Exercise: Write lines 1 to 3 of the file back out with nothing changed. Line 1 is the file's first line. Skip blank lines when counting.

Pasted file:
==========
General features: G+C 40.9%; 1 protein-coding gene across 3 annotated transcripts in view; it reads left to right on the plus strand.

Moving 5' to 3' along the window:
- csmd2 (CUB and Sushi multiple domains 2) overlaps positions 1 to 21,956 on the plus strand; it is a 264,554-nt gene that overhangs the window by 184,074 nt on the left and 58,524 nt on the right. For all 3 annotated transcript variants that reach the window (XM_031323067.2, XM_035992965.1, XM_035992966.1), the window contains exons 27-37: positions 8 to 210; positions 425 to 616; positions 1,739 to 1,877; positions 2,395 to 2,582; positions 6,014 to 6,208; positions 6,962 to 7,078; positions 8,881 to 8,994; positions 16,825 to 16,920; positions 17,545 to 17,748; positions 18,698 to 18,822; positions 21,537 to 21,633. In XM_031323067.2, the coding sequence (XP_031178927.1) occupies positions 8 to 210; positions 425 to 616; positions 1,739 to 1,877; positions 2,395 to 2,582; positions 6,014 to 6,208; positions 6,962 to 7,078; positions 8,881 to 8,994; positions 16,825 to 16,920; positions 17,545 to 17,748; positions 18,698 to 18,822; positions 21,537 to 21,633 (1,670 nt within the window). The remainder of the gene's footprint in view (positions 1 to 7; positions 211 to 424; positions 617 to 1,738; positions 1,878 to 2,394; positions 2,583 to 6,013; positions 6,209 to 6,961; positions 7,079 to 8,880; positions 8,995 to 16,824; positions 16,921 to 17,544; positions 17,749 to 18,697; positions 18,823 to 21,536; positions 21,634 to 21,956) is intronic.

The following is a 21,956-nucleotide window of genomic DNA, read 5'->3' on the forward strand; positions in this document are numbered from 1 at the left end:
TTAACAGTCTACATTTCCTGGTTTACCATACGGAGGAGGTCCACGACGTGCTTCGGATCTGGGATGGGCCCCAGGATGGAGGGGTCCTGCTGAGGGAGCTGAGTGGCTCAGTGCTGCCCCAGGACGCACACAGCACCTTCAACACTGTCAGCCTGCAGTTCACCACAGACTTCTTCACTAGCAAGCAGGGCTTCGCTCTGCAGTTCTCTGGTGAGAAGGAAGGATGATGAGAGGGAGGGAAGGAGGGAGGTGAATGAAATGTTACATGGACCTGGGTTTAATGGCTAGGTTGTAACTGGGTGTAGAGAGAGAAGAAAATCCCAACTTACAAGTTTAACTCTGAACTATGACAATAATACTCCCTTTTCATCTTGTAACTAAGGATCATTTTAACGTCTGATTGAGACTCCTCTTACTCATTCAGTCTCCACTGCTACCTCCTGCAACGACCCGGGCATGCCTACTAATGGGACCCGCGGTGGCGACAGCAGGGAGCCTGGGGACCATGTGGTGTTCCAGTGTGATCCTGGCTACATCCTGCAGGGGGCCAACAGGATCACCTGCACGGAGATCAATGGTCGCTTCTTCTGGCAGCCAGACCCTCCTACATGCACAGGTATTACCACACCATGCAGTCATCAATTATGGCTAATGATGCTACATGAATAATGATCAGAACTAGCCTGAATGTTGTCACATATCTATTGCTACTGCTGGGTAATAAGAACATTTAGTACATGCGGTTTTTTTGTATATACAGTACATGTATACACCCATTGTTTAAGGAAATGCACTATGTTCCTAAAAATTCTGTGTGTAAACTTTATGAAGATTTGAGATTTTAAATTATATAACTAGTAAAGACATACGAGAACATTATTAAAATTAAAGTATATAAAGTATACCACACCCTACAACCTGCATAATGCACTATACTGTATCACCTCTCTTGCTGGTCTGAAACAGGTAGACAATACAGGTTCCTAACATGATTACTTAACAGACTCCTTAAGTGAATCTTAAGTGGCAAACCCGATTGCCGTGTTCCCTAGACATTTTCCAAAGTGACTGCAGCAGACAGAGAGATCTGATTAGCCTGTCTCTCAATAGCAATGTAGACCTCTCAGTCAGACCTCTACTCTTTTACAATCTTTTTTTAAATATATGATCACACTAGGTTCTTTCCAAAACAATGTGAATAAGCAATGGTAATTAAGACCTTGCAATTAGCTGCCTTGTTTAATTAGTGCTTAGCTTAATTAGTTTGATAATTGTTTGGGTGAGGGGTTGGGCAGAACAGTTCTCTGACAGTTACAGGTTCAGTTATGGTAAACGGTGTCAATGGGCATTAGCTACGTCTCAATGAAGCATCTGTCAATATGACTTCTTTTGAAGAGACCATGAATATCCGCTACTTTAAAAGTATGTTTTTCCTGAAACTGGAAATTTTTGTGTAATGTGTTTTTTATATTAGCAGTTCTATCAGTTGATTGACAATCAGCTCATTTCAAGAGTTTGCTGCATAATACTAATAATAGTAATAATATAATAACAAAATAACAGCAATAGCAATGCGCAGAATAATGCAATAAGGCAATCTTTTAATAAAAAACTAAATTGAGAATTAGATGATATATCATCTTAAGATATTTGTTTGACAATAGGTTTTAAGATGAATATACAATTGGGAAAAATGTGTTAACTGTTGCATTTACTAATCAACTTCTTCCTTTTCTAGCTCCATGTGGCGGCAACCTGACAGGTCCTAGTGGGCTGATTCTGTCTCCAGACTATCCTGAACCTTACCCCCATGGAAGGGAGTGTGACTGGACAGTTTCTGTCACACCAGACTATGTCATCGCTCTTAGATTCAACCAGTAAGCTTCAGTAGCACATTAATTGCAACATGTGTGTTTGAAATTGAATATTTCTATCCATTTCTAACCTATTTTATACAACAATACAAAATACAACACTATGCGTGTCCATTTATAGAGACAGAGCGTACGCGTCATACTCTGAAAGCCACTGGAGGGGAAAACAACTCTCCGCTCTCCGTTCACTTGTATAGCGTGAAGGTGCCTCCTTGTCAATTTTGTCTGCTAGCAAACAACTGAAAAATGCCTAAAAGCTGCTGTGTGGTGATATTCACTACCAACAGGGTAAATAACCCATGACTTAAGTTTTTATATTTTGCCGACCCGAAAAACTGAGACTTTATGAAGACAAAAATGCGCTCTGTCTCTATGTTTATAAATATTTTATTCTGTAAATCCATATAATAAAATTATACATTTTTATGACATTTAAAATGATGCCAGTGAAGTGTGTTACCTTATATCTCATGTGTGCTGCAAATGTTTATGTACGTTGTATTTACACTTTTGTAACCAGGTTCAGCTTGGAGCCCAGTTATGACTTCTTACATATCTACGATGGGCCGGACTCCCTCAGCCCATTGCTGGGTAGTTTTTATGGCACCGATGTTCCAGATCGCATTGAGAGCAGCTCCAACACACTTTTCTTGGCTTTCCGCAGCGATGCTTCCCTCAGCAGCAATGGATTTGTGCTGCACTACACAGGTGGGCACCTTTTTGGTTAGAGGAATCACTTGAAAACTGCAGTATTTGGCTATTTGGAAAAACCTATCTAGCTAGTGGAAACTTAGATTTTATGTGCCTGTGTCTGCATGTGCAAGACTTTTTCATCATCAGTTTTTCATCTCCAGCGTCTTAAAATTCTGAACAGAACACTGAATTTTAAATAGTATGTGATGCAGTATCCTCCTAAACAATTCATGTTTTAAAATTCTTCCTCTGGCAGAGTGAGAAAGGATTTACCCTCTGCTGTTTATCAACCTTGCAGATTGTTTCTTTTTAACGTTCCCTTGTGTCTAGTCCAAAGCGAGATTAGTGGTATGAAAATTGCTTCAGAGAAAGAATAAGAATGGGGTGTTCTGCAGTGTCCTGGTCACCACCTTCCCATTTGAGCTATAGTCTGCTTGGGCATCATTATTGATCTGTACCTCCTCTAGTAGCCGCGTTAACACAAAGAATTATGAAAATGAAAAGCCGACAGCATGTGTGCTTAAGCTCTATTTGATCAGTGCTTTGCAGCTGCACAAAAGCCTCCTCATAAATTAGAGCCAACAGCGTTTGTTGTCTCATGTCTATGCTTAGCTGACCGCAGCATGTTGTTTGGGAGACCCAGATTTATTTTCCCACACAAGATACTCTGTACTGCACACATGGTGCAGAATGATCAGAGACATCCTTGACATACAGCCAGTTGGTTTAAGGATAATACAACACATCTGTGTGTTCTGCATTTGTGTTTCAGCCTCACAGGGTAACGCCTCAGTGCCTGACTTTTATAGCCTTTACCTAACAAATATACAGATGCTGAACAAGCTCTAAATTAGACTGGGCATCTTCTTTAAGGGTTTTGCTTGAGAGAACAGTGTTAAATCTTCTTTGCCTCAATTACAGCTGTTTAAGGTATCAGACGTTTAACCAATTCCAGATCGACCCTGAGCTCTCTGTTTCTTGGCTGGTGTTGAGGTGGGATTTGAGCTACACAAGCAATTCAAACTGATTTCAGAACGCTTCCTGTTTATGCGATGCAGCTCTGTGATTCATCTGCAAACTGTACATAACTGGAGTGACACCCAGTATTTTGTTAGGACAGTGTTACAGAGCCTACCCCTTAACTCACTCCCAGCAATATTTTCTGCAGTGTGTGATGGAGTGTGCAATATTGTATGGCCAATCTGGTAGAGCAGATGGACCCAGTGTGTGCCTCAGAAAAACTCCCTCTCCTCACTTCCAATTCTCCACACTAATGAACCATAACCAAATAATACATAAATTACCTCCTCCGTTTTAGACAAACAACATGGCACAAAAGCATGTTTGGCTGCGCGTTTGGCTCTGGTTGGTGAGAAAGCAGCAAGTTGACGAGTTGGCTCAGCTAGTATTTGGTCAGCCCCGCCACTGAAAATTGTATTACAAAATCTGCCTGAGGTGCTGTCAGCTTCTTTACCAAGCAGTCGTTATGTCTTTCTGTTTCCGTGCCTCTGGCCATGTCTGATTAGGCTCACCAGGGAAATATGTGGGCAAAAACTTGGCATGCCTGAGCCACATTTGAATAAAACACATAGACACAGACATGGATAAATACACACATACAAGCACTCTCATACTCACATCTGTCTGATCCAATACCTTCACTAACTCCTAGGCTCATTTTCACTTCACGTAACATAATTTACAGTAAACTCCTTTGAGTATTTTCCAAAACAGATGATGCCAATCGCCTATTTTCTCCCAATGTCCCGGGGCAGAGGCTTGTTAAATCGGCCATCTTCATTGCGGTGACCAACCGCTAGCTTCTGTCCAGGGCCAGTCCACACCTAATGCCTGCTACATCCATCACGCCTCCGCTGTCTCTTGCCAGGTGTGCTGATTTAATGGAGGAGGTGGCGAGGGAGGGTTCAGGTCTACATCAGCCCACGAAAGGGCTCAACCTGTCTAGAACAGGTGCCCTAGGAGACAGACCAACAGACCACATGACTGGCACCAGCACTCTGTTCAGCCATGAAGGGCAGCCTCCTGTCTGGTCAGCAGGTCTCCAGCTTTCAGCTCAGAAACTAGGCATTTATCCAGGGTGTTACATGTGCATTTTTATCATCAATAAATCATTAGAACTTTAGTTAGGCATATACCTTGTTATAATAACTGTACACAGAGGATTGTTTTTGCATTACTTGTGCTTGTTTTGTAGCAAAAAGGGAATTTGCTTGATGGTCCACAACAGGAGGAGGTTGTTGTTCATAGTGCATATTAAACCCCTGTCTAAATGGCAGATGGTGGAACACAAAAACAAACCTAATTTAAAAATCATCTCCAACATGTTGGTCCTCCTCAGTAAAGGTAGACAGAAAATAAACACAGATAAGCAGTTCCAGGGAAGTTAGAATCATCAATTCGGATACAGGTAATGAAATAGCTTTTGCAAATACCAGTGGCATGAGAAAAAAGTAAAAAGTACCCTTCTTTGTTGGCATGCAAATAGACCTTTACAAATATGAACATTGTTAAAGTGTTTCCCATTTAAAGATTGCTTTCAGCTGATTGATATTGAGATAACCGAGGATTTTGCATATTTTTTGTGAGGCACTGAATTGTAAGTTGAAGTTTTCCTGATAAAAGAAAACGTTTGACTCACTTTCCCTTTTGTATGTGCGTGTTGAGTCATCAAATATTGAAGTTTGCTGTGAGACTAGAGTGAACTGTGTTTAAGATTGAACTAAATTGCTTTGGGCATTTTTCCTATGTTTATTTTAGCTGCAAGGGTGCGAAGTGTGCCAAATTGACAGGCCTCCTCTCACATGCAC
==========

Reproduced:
General features: G+C 40.9%; 1 protein-coding gene across 3 annotated transcripts in view; it reads left to right on the plus strand.

Moving 5' to 3' along the window:
- csmd2 (CUB and Sushi multiple domains 2) overlaps positions 1 to 21,956 on the plus strand; it is a 264,554-nt gene that overhangs the window by 184,074 nt on the left and 58,524 nt on the right. For all 3 annotated transcript variants that reach the window (XM_031323067.2, XM_035992965.1, XM_035992966.1), the window contains exons 27-37: positions 8 to 210; positions 425 to 616; positions 1,739 to 1,877; positions 2,395 to 2,582; positions 6,014 to 6,208; positions 6,962 to 7,078; positions 8,881 to 8,994; positions 16,825 to 16,920; positions 17,545 to 17,748; positions 18,698 to 18,822; positions 21,537 to 21,633. In XM_031323067.2, the coding sequence (XP_031178927.1) occupies positions 8 to 210; positions 425 to 616; positions 1,739 to 1,877; positions 2,395 to 2,582; positions 6,014 to 6,208; positions 6,962 to 7,078; positions 8,881 to 8,994; positions 16,825 to 16,920; positions 17,545 to 17,748; positions 18,698 to 18,822; positions 21,537 to 21,633 (1,670 nt within the window). The remainder of the gene's footprint in view (positions 1 to 7; positions 211 to 424; positions 617 to 1,738; positions 1,878 to 2,394; positions 2,583 to 6,013; positions 6,209 to 6,961; positions 7,079 to 8,880; positions 8,995 to 16,824; positions 16,921 to 17,544; positions 17,749 to 18,697; positions 18,823 to 21,536; positions 21,634 to 21,956) is intronic.